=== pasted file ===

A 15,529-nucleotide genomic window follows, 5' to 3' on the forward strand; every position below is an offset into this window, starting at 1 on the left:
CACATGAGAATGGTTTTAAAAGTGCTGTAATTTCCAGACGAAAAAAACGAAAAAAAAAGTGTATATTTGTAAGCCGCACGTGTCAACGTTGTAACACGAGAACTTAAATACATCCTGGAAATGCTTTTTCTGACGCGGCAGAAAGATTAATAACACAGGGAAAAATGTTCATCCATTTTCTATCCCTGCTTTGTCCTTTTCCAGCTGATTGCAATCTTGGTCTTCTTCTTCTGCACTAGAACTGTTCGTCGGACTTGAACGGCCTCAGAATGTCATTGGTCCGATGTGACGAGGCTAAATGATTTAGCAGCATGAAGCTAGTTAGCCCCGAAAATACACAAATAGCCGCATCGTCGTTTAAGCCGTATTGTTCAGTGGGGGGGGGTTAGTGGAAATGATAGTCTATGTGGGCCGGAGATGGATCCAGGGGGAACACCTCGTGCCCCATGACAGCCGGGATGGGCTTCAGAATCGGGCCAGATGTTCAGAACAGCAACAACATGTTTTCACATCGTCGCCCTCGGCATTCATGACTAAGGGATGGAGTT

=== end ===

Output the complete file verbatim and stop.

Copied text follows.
A 15,529-nucleotide genomic window follows, 5' to 3' on the forward strand; every position below is an offset into this window, starting at 1 on the left:
CACATGAGAATGGTTTTAAAAGTGCTGTAATTTCCAGACGAAAAAAACGAAAAAAAAAGTGTATATTTGTAAGCCGCACGTGTCAACGTTGTAACACGAGAACTTAAATACATCCTGGAAATGCTTTTTCTGACGCGGCAGAAAGATTAATAACACAGGGAAAAATGTTCATCCATTTTCTATCCCTGCTTTGTCCTTTTCCAGCTGATTGCAATCTTGGTCTTCTTCTTCTGCACTAGAACTGTTCGTCGGACTTGAACGGCCTCAGAATGTCATTGGTCCGATGTGACGAGGCTAAATGATTTAGCAGCATGAAGCTAGTTAGCCCCGAAAATACACAAATAGCCGCATCGTCGTTTAAGCCGTATTGTTCAGTGGGGGGGGGTTAGTGGAAATGATAGTCTATGTGGGCCGGAGATGGATCCAGGGGGAACACCTCGTGCCCCATGACAGCCGGGATGGGCTTCAGAATCGGGCCAGATGTTCAGAACAGCAACAACATGTTTTCACATCGTCGCCCTCGGCATTCATGACTAAGGGATGGAGTT